Watching Grass Grow
How to Get a Medical Marijuana Card in Vancouver
There was a time when I believed that Canada would be the first country in North America to legalize weed. Sure California had its pseudo-legal dispensaries since 1996 but in 2003 we had Prime Minister Jean Chrétien proudly announce, “I will have my money for my fine and a joint in the other hand,” when marijuana was on the verge of being decriminalized.
Flash forward to 2015 and the world looks a whole lot stranger. South of the border, in the land of “Just say NO!” four states have completely legalized recreational marijuana yet back here the laws regarding possession and sale of marijuana have only become harsher, at least, for most of the country.
British Columbia has always had a weird love affair with marijuana. Before the Mexican cartels and independent American growers edged their way into the scene, B.C was the main green line to the U.S. market with Vancouver as the gateway to the gateway drug. Rumours that one in every four houses in the city of Surrey was a grow-op were so prevalent that the RCMP created a database for prospective homebuyers to check to see if their future home was a previous bust.
Vancouver has always been on the front lines of the war against the war on drugs. The city was home to Canada’s first pot cafes, produced seed king Marc Emery and on April 20 each year becomes the largest marijuana activism festival in North America.
This relaxed atmosphere made it easy to buy weed pretty much anywhere in the city. In August 2014, I arrived in Vancouver and immediately hit up Craigslist to find a hookup and within 15 minutes was on my way to meet Robbie, a street dealer whose advertisement prided himself on quality and quickness.
Being the connoisseur that I am, I told Robbie to text me whenever he got any AAA but his response surprised me.
“Man, the dispensaries are buying up most of the good shit so right now this is what I got.”
“Dispensaries?” I asked quizzically.
“Yeah the dispensaries are popping up everywhere any buying up anything that’s worth getting they’re killing the business for people like me.”
That was the first and last time I ever saw Robbie.
In 2013, Vancouver took another big step forward. Dispensaries, like the kind you might find in California, started popping up all over the city. By the time you are reading this sentence there will be almost 60 registered medical marijuana dispensaries located throughout the greater metropolitan area, surpassing the retail space of iconic drug dealing franchise Tim Hortons.
The real red-eye opener comes from the fact that 40 of those stores have opened after April 1, 2014, the day Harper’s Conservative majority tightened the laws surrounding medical marijuana in Canada, technically making every single one of those stores and all of the previous ones illegal.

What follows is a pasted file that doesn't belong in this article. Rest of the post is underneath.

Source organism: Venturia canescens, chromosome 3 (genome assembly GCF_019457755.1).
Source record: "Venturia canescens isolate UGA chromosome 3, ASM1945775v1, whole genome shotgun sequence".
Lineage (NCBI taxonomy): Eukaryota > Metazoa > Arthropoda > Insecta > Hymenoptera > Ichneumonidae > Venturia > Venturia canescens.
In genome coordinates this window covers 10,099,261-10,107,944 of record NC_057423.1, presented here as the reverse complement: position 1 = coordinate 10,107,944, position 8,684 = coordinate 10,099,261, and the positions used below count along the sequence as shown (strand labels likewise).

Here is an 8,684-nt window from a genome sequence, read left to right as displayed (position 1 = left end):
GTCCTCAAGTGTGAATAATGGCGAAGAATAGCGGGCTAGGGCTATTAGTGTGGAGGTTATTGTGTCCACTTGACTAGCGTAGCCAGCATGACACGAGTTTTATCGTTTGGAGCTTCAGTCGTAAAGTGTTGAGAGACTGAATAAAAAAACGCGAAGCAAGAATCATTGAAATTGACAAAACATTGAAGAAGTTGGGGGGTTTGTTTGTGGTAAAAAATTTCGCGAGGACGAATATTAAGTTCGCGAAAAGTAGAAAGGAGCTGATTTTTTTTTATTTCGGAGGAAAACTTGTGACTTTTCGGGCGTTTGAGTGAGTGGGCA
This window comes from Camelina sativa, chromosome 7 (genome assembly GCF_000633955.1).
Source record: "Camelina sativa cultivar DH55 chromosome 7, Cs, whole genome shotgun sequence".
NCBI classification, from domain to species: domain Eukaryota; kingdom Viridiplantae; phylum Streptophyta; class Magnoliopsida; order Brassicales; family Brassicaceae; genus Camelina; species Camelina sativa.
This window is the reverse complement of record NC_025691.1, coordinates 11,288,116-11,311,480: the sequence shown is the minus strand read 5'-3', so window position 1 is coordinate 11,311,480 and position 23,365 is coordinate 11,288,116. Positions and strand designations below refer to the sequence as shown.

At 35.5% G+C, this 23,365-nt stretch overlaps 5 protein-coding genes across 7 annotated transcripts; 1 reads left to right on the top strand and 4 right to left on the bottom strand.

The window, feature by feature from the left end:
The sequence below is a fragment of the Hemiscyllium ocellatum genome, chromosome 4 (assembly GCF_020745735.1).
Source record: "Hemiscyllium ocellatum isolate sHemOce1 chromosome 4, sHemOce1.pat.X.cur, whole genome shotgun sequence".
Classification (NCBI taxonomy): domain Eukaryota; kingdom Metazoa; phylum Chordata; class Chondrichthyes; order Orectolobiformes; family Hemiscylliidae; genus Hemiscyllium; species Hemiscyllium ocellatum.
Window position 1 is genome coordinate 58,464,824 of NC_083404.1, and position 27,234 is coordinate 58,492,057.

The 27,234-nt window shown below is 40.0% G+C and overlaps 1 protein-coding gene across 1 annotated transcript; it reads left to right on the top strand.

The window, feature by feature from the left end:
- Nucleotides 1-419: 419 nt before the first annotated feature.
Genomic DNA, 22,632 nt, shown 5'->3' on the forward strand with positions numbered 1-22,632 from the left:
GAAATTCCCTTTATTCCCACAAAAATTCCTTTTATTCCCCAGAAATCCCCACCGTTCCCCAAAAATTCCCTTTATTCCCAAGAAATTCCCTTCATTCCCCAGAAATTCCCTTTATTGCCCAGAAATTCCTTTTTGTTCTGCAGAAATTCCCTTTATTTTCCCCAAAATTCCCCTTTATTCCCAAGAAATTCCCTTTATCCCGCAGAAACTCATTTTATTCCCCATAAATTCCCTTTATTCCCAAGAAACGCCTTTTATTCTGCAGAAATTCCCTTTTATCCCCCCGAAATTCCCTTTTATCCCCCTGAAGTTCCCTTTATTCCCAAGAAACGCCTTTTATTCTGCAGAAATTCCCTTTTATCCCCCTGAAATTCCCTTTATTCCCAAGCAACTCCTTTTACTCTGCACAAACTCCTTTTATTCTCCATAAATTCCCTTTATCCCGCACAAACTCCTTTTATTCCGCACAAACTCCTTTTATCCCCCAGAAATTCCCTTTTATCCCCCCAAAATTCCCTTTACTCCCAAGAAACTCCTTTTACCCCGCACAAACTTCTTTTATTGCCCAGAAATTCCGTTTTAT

April 1 marks the first year anniversary of Canada’s reformed medical marijuana industry.
What used to be a program where patients could source or even grow their own medicine, has turned into a privatized program where only government approved commercial growers are mandated to mail pot directly from the industrial grow ops to the 37,000 registered users.
So far only eight companies have been given approval to grow commercially as the start-up costs and tight regulations limit the prospective entrepreneurs from entering the market.
But back in Vancouver these new laws sound more like a faint echo reverberating over the Rockies.
On Kingsway Blvd., tucked beside a laundromat is Weeds Glass & Gifts. It’s just one of the locations that make up Vancouver’s—but technically Canada’s—largest chain of dispensaries. Owner Don Briere, is a storied marijuana cultivator who in the 1990s was operating Canada’s largest independent marijuana distribution network and served years in prison for doing it. Nowadays, he pays taxes on the money he makes off the exact same crime that sent him to jail and shakes hands with the police who used to spend untold amounts of money hunting him down.
“I feel vindicated,” he says enthusiastically.
“I love them and they [the police] love me… they acknowledge and realize and know that we’re paying taxes, income tax, property tax, GST, PST, corporate taxes but that best part they like is that were taking money away from the gangs.”
Taxes are just one of the many reasons why the Vancouver Police have chosen to ignore the federal statutes and left the dispensaries alone.
“Their jewelry around their neck is worth more than your car, and their cars are worth more than your house, and the reason why is because they don’t pay taxes.”
Advocates have long protested that legalization will remove the profit from trafficking away from the gangs in Vancouver who fight viciously over the lucrative U.S export market.
“They’re totally on board with us here in Vancouver and once they come on board they’re our friends they protect us, if we’re being robbed it’d be 911 armed robbery in progress”
This protection afforded to the dispensaries has completely changed the experience of buying marijuana and the stigma attached to it. On my first trip down to Weeds, a police cruiser was ominously parked on the street directly in front of the store.